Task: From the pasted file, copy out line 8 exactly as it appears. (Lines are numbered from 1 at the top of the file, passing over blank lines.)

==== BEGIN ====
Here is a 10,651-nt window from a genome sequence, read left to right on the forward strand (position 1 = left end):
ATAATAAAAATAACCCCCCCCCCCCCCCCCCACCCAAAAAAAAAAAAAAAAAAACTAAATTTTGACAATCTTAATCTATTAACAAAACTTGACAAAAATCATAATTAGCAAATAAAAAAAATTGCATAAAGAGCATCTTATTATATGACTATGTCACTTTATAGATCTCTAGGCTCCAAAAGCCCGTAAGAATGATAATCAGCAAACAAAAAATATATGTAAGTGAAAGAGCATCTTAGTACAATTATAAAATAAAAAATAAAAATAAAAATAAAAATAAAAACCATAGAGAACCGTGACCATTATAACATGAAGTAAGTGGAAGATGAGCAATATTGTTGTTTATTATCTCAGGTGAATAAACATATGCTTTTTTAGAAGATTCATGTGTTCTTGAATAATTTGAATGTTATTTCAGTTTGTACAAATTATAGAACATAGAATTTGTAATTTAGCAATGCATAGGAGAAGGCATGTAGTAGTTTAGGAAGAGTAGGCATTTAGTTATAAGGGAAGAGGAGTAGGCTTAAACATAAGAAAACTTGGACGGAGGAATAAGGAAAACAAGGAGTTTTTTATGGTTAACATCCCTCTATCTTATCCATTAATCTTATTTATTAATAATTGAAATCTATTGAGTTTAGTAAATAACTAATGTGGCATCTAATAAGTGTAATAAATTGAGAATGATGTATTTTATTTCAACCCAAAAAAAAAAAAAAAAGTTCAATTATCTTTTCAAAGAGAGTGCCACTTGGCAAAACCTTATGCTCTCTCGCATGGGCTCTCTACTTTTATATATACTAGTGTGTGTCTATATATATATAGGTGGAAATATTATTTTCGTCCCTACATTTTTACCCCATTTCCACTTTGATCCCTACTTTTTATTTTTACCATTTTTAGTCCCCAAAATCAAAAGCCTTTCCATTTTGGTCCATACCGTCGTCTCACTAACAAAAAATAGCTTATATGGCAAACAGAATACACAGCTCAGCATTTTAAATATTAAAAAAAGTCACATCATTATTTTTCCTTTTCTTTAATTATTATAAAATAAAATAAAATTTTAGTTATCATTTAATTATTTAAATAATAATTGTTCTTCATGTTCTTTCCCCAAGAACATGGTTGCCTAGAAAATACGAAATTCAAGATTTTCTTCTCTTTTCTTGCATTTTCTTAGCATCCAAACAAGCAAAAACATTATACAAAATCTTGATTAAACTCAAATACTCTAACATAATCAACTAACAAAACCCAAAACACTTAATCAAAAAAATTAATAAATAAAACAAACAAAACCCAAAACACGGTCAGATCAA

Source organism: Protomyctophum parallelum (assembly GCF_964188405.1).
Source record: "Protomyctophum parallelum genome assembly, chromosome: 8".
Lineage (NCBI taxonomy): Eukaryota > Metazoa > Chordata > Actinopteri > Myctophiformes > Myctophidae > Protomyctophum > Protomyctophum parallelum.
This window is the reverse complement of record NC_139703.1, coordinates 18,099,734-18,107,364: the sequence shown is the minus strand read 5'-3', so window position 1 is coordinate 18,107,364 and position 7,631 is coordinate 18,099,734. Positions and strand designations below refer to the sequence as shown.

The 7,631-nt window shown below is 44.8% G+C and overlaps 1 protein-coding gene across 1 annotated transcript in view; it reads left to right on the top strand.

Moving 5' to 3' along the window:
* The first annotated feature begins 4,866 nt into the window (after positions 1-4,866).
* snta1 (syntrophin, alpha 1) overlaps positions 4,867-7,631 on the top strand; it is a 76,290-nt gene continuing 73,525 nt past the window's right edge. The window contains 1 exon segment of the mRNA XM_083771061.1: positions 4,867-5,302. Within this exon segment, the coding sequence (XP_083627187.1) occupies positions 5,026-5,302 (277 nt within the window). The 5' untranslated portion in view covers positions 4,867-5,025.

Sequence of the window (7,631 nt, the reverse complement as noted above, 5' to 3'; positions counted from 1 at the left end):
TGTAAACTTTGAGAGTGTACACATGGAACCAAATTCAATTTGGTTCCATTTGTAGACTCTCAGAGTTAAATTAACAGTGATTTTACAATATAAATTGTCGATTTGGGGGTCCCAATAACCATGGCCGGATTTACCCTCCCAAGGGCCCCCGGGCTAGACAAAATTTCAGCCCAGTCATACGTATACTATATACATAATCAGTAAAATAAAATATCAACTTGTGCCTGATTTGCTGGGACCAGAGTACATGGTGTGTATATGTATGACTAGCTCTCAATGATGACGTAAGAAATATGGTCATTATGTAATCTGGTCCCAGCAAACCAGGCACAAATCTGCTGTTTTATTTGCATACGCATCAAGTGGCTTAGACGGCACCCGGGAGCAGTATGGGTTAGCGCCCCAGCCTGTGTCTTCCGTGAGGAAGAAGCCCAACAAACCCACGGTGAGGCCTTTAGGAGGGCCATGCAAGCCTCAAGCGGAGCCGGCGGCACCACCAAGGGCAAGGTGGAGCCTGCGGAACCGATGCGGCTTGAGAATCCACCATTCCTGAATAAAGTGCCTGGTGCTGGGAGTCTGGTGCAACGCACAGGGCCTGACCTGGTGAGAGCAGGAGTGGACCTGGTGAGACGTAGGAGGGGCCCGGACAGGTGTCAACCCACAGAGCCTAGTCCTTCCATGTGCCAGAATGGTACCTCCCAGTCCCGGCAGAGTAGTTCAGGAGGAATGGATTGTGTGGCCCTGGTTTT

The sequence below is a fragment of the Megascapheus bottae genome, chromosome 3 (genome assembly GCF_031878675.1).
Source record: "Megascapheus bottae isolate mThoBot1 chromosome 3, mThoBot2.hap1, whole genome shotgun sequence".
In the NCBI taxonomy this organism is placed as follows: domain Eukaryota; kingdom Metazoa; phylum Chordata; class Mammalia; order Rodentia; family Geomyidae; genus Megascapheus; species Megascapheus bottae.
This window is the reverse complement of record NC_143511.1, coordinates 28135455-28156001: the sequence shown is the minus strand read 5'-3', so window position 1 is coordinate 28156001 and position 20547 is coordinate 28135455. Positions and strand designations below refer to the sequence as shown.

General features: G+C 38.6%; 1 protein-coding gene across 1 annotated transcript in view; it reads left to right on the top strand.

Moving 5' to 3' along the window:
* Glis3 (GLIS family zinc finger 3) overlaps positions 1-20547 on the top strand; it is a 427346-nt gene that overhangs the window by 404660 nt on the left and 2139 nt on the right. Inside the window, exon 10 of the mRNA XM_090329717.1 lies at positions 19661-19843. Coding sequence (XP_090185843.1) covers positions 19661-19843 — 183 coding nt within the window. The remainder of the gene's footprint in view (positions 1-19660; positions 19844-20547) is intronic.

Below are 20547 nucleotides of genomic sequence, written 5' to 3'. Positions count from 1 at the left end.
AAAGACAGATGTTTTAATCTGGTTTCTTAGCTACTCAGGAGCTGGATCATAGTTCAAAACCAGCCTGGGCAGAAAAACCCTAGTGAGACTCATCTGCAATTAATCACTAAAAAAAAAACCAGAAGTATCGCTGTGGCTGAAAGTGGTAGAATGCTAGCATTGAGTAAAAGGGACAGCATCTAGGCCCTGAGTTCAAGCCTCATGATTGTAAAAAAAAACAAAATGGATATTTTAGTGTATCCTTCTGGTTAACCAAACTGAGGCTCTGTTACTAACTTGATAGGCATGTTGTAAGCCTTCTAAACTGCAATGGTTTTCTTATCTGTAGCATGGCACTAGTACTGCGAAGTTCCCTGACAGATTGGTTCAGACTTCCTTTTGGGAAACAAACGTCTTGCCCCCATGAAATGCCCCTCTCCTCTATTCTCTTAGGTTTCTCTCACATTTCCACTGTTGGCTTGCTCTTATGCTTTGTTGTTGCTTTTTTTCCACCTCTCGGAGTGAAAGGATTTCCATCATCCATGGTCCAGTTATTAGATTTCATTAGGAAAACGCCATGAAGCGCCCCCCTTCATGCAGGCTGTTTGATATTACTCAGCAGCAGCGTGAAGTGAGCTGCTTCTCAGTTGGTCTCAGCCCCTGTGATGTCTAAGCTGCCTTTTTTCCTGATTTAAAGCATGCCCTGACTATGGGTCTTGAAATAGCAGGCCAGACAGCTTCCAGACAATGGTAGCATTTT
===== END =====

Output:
Moving 5' to 3' along the window: